Spider Realvoice Review

0

Spider Realvoice
Reviewed June 2011

Details: Dynamic-driver earphone from Spider Cable promising realistic audio reproduction for acoustic and vocal tracks
MSRP: $89.99 (manufacturer’s page)
Current Price: $78 from amazon.com
Specs: Driver: Dynamic | Imp: 18Ω | Sens: 107 dB | Freq: 5-20k Hz | Cable: 3.9’ I-plug with mic & 3-button remote
Nozzle Size: 5mm | Preferred tips: Stock single-flanges
Wear Style: Straight down or over-the-ear

Accessories (4/5) – Single-flange (3 sizes) and bi-flange silicone tips, shirt clip, demo CD, hard clamshell carrying case, and carabiner
Build Quality (3.5/5) – The large housings of the realvoice are made of plastic, though molding quality is quite good. The cable is plasticky and average in thickness. It has a bit of memory and is outfitted with a metal-shelled 3.5mm I-plug, cable cinch, and y-split
Isolation (2.5/5) – The realvoice is a shallow-insertion, vented earphone. Isolation is average
Microphonics (4/5) – Slightly bothersome when worn cable-down; not an issue otherwise
Comfort (3.5/5) – The earphones are similar in design to the Sony XB40EX and work best with a shallow fitment. The plastic housings make the realvoice lighter than the Sonys and the longer nozzle allows them to stay comfortable longer. Worn cable-down they can still come loose on occasion but cable-up with the cord kept in place by the sliding cinch works for me. The large spine of the earphones also makes them easy to insert and remove in a hurry but may make over-the-ear wear tricky for those with smaller ears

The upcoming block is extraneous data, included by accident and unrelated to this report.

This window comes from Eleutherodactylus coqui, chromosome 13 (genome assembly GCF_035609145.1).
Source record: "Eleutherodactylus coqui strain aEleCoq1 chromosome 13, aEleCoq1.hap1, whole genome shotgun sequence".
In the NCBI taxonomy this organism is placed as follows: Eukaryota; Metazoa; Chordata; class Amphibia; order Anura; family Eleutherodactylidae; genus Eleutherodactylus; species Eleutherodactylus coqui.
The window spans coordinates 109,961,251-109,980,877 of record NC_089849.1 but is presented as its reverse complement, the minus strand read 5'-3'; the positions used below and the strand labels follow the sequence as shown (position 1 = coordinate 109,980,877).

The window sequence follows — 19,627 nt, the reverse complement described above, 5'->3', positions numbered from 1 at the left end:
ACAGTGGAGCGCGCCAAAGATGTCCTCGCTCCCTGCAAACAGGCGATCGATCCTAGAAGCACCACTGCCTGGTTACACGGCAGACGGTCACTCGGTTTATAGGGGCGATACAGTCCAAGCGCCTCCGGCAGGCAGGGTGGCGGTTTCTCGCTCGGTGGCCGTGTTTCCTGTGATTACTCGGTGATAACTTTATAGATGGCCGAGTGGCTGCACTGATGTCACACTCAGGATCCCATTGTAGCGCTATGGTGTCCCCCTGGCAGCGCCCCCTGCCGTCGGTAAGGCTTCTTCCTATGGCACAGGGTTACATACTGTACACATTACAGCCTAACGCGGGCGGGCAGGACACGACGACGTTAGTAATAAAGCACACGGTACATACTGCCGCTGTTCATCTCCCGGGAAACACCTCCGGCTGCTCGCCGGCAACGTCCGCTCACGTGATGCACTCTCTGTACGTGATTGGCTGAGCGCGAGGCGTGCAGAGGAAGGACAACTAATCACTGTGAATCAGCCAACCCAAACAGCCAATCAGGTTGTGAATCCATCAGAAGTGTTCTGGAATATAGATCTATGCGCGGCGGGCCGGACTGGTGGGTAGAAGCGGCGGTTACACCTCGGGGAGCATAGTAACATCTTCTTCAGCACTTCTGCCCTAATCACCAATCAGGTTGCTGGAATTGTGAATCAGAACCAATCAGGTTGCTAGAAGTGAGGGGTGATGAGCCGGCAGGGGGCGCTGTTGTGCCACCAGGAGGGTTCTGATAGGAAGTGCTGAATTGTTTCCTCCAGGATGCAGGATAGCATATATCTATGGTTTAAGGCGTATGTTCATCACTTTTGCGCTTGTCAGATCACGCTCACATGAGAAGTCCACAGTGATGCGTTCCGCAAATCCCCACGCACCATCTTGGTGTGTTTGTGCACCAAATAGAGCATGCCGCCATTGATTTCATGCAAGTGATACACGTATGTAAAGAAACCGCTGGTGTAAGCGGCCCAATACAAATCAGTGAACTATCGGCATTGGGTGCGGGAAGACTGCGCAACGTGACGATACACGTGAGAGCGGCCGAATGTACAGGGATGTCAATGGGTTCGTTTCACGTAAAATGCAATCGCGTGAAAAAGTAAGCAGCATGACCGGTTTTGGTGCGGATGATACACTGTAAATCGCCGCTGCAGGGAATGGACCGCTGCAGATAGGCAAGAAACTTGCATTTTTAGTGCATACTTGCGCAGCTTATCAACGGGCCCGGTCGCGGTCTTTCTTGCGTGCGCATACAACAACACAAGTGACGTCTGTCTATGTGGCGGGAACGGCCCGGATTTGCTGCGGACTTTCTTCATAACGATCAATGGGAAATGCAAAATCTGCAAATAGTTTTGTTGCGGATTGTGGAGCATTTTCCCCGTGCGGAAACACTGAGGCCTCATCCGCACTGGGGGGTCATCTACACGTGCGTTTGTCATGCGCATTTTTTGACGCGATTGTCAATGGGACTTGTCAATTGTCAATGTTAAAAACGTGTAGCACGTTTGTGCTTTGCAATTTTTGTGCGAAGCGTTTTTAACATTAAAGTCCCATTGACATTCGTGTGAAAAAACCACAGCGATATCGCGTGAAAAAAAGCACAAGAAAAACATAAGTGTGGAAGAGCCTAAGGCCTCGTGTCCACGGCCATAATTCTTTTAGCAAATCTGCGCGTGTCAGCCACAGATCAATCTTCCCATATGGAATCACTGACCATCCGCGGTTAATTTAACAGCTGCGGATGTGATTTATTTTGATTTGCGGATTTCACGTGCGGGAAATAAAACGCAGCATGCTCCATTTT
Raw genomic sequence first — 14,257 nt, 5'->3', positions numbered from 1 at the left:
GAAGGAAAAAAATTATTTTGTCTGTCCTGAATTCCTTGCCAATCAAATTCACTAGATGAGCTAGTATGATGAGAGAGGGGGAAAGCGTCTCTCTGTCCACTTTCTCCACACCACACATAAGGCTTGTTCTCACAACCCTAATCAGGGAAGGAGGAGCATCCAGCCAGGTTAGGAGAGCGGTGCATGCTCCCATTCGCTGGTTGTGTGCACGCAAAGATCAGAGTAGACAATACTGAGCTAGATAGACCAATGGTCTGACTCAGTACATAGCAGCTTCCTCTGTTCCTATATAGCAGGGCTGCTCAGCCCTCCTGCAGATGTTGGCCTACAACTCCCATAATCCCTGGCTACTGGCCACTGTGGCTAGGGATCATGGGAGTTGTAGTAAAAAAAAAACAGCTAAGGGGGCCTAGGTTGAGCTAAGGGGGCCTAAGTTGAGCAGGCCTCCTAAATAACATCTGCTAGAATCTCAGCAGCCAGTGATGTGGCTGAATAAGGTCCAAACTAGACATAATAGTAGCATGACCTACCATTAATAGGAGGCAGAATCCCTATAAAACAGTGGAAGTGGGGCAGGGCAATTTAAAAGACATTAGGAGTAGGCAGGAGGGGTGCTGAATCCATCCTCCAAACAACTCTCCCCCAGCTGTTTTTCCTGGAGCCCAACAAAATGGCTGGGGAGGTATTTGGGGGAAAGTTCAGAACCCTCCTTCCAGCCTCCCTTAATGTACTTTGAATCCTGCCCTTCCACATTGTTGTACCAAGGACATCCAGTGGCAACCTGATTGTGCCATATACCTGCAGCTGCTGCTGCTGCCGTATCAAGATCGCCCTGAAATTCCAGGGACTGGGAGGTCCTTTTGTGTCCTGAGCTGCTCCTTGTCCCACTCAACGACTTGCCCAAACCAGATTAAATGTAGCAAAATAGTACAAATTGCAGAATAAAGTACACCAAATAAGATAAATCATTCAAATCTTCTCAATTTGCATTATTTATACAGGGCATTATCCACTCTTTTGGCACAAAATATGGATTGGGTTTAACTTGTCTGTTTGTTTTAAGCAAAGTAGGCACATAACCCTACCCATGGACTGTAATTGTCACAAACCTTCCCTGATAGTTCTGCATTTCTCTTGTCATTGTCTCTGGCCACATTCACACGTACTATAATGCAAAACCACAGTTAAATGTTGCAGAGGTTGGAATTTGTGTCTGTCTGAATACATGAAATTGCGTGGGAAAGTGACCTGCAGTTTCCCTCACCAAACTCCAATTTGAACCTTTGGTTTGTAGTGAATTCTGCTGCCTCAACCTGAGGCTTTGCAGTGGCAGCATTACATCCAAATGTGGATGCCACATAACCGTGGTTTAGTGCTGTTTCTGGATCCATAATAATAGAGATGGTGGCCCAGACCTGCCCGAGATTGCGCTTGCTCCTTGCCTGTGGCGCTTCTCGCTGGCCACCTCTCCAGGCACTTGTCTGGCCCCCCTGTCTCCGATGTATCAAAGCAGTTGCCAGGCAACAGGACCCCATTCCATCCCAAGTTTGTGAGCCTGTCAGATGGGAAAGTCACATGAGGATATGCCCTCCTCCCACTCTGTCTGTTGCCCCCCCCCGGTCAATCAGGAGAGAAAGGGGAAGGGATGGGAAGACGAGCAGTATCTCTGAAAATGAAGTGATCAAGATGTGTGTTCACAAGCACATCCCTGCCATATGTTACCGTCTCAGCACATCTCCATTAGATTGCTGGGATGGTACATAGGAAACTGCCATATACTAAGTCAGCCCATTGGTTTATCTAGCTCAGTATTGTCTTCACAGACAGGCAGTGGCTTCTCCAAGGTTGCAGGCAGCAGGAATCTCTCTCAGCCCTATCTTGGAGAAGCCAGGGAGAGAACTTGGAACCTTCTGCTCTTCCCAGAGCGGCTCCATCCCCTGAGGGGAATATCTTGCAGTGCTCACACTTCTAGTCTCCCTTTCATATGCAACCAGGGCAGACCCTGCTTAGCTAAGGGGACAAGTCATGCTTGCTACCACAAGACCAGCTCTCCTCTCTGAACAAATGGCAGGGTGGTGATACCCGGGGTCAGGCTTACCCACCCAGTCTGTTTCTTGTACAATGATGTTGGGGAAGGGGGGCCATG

Sound (7.8/10) – As the name implies, the realvoice was tuned to correctly reproduce vocal elements in music. In the pursuit of realistic vocal reproduction, Spider Cable created a well-balanced and lively-sounding earphone that works across a variety of genres. The low end of the realvoice is punchy and reasonably controlled. The bass is boosted but the earphones are hardly bass-heavy – overall quantity falls below the Xears TD-III but above the Xcape IE. The Shure SE215 has similar bass quantity overall but its low end sounds slightly more dominant due to the laid-back treble and flatter midrange. Bass depth is good and the presentation strikes a respectable balance between speed and presence. Any more speed and the realvoice would begin to sound lean; any less and it would approach the more lingering note presentation of bass monsters such as the Xears TD-III and Beyerdynamic DTX 101. Is it as clean or resolving as some of the more analytical earphones once things get busy? Not quite, but it doesn’t get washed out, either.